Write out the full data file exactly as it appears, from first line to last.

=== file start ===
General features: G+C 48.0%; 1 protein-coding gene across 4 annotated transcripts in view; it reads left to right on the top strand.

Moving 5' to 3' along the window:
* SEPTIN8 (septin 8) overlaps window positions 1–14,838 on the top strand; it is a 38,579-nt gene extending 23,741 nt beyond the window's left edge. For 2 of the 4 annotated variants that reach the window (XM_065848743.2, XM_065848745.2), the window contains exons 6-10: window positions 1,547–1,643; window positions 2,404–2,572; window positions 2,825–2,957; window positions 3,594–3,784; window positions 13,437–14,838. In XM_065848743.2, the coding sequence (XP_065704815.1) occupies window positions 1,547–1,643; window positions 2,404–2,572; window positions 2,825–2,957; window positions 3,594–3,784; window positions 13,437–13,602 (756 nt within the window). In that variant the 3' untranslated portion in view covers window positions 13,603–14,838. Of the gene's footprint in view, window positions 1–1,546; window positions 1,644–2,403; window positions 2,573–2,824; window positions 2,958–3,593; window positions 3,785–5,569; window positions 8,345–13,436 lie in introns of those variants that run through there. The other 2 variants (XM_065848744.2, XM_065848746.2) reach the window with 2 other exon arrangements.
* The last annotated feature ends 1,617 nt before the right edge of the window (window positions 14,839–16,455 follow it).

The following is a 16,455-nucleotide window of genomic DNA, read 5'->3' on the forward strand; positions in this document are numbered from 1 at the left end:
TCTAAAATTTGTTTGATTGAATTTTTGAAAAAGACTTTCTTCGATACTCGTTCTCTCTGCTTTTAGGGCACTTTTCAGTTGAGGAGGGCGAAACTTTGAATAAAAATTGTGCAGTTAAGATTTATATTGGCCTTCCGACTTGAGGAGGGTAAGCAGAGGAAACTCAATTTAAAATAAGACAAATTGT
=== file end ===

General features: G+C 48.0%; 1 protein-coding gene across 4 annotated transcripts in view; it reads left to right on the top strand.

Moving 5' to 3' along the window:
* SEPTIN8 (septin 8) overlaps window positions 1–14,838 on the top strand; it is a 38,579-nt gene extending 23,741 nt beyond the window's left edge. For 2 of the 4 annotated variants that reach the window (XM_065848743.2, XM_065848745.2), the window contains exons 6-10: window positions 1,547–1,643; window positions 2,404–2,572; window positions 2,825–2,957; window positions 3,594–3,784; window positions 13,437–14,838. In XM_065848743.2, the coding sequence (XP_065704815.1) occupies window positions 1,547–1,643; window positions 2,404–2,572; window positions 2,825–2,957; window positions 3,594–3,784; window positions 13,437–13,602 (756 nt within the window). In that variant the 3' untranslated portion in view covers window positions 13,603–14,838. Of the gene's footprint in view, window positions 1–1,546; window positions 1,644–2,403; window positions 2,573–2,824; window positions 2,958–3,593; window positions 3,785–5,569; window positions 8,345–13,436 lie in introns of those variants that run through there. The other 2 variants (XM_065848744.2, XM_065848746.2) reach the window with 2 other exon arrangements.
* The last annotated feature ends 1,617 nt before the right edge of the window (window positions 14,839–16,455 follow it).

The following is a 16,455-nucleotide window of genomic DNA, read 5'->3' on the forward strand; positions in this document are numbered from 1 at the left end:
TCTAAAATTTGTTTGATTGAATTTTTGAAAAAGACTTTCTTCGATACTCGTTCTCTCTGCTTTTAGGGCACTTTTCAGTTGAGGAGGGCGAAACTTTGAATAAAAATTGTGCAGTTAAGATTTATATTGGCCTTCCGACTTGAGGAGGGTAAGCAGAGGAAACTCAATTTAAAATAAGACAAATTGT